Authors: Sean Cullen
HAMISH X GOES TO PROVIDENCE, RHODE ISLAND
's many stage and screen credits include CBC's
SeÃ¡n Cullen Show
and the special
SeÃ¡n Cullen's Home for Christmas, The Tonight Show with Jay Leno,
the Showcase series
Slings and Arrows,
and the Toronto stage production of
. He is the winner of three Gemini Awards.
Also by SeÃ¡n Cullen
Hamish X and the Cheese Pirates
Hamish X and the Hollow Mountain
Published by the Penguin Group
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First published in a Puffin Canada hardcover by Penguin Group (Canada), a division of Pearson Canada Inc., 2008
Published in this edition, 2009
1 2 3 4 5 6 7 8 9 10 (WEB)
Copyright Â© SeÃ¡n Cullen, 2008
Illustrations copyright Â© Johann Wessels, 2008
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Publisher's note: This book is a work of fiction. Names, characters, places and incidents either are the product of the author's imagination or are used fictitiously, and any resemblance to actual persons living or dead, events, or locales is entirely coincidental.
Manufactured in Canada.
LIBRARY AND ARCHIVES CANADA CATALOGUING IN PUBLICATION
Cullen, SeÃ¡n, 1965-Hamish X goes to Providence, Rhode Island / SeÃ¡n Cullen. â Pbk. ed.
PS8605.U4255H352 2009Â Â Â Â Â Â Â jC813'.6Â Â Â Â Â Â Â C2009-902360-1
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At last! The final book in the trilogy of Hamish X. We've fought Cheese Pirates. We've battled Grey Agents and their evil machines. We've met kings and raccoons, friends and foes. Now, we arrive at Book III. It's time for the chickens to come home to roost.
I hope you've been paying attention to the developments in the books. I've taken great pains to lay everything out as simply and clearly as I can. Not too simply and clearly, of course. I wouldn't want to insult your intelligence by assuming you were incapable of understanding more complex plot points and challenging words. If you are still reading by this, the third book, I assume you appreciate my efforts and I haven't lost you. If I have lost you, why are you still reading? Are you trapped in an airport or on a bus or in some other equally dull place and forced to read things you don't really understand just to pass the time? If so, put this book down and find another diversion: thumb-wrestling,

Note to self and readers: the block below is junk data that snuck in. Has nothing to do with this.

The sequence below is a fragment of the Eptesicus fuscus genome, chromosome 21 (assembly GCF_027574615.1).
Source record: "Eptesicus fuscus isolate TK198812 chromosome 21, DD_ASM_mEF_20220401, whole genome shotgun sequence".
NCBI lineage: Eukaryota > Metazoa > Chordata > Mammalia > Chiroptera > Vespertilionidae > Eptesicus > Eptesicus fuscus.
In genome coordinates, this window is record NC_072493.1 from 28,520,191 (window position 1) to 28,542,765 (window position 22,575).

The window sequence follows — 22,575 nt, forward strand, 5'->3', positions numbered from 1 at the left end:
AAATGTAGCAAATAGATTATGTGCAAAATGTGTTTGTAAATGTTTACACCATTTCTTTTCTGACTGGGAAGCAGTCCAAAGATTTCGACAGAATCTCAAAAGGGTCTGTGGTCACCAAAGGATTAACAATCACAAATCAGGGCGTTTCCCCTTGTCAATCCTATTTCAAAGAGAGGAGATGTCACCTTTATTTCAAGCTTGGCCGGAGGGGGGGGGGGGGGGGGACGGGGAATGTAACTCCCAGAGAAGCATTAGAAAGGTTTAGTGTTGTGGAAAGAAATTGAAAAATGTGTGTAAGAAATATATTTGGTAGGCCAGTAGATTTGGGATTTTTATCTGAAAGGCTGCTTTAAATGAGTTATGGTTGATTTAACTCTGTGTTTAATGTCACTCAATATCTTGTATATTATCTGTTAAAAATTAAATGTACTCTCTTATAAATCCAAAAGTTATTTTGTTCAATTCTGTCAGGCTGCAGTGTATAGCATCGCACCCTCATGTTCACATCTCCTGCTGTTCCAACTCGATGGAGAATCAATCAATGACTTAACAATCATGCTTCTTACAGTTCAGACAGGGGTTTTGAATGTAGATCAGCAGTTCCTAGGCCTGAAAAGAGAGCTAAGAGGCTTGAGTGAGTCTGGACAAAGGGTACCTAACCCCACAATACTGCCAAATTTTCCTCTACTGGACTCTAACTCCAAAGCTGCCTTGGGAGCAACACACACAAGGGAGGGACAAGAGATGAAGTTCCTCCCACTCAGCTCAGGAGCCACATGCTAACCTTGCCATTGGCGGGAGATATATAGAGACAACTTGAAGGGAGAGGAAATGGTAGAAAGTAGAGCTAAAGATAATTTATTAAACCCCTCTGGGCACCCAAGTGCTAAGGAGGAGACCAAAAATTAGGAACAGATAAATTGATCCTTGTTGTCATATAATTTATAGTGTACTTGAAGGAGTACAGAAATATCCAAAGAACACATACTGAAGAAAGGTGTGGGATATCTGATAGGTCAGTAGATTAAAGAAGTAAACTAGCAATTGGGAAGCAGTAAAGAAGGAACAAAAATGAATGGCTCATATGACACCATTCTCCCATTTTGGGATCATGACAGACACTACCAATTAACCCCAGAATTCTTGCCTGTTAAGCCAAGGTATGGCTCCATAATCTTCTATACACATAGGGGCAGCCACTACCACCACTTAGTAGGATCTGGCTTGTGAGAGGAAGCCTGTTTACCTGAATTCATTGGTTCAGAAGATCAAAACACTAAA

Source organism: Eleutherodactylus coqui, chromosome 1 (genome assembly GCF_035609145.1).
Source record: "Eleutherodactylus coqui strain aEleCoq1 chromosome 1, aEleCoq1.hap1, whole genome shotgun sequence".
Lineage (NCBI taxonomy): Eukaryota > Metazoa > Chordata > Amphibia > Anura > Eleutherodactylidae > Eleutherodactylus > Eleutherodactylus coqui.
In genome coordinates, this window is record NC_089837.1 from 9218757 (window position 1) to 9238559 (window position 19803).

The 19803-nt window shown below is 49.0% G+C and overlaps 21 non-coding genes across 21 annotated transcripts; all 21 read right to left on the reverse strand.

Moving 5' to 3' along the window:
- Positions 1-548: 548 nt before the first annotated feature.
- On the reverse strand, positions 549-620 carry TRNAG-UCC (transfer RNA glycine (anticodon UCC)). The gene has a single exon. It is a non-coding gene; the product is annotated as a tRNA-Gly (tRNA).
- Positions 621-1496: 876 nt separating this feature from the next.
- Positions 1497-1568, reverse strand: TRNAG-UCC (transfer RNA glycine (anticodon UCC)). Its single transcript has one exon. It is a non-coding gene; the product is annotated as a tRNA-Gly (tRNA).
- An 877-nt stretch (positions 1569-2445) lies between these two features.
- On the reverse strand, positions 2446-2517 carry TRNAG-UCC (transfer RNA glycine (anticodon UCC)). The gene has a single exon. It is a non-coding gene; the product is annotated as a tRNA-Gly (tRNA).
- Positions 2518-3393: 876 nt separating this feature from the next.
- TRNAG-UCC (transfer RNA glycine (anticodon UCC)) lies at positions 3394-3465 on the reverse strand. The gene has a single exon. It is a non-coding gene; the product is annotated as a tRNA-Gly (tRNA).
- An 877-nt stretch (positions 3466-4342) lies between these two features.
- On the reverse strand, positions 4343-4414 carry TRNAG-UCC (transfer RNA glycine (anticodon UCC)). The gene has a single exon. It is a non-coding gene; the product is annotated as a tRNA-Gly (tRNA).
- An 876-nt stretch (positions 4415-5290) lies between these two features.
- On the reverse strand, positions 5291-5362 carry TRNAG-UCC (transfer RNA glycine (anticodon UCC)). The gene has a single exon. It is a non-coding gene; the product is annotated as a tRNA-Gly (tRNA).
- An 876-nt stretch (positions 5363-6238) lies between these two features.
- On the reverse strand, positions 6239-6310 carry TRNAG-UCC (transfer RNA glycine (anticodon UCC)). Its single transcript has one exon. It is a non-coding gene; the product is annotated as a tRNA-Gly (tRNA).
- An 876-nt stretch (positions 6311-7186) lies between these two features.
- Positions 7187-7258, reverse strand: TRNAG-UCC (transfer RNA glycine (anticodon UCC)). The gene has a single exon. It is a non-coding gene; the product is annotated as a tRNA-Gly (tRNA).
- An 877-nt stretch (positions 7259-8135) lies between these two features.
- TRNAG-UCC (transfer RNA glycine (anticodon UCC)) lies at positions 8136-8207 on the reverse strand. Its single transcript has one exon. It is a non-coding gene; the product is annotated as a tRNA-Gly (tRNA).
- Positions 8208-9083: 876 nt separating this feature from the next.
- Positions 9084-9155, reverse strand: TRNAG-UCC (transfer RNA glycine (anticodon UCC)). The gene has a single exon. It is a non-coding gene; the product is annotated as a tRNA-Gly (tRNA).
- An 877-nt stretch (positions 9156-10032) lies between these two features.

nose-picking, nail-chewing, or some other less taxing way to occupy your tiny, bewildered mind.
We're coming to the most important part of the story now: the end! When I first entered the ANCC,
we were told that the end is the most important part of any story. Really, it's quite obvious. Why even bother telling a story if you aren't going to end it? What's the point? If stories ended in the middle and never seemed to have any real conclusion, they would be very unsatisfying. Why, they'd be just like our daily lives that go on and on without any really well-defined stops. That's one of the reasons people like reading stories: they get to see the beginning, middle, and end. Nice and neat. I try to do that with my own life. I get up in the morning and right before I eat breakfast I say, “Once upon a time, the narrator ate his breakfast.” When I go to sleep I say, “The End!” Very loudly. My neighbours think I am slightly mad, but I find it gives me a certain amount of personal satisfaction and closure.
My editors wanted me to recap the action from the first two books so that readers are up to speed with the story. I really can't be bothered. I find it tedious to repeat myself, so I won't. If you can't remember the first two books, read them again right now. I'll wait . . .